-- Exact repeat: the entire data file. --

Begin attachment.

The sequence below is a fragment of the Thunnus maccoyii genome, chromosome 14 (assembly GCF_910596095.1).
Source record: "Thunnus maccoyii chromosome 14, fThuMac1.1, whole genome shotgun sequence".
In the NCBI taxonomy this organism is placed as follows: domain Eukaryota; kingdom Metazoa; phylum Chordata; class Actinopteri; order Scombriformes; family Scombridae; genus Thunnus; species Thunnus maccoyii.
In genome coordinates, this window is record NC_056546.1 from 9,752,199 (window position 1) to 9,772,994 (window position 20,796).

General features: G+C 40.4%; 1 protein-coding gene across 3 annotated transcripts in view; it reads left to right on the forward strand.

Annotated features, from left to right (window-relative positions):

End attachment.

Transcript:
The sequence below is a fragment of the Thunnus maccoyii genome, chromosome 14 (assembly GCF_910596095.1).
Source record: "Thunnus maccoyii chromosome 14, fThuMac1.1, whole genome shotgun sequence".
In the NCBI taxonomy this organism is placed as follows: domain Eukaryota; kingdom Metazoa; phylum Chordata; class Actinopteri; order Scombriformes; family Scombridae; genus Thunnus; species Thunnus maccoyii.
In genome coordinates, this window is record NC_056546.1 from 9,752,199 (window position 1) to 9,772,994 (window position 20,796).

General features: G+C 40.4%; 1 protein-coding gene across 3 annotated transcripts in view; it reads left to right on the forward strand.

Annotated features, from left to right (window-relative positions):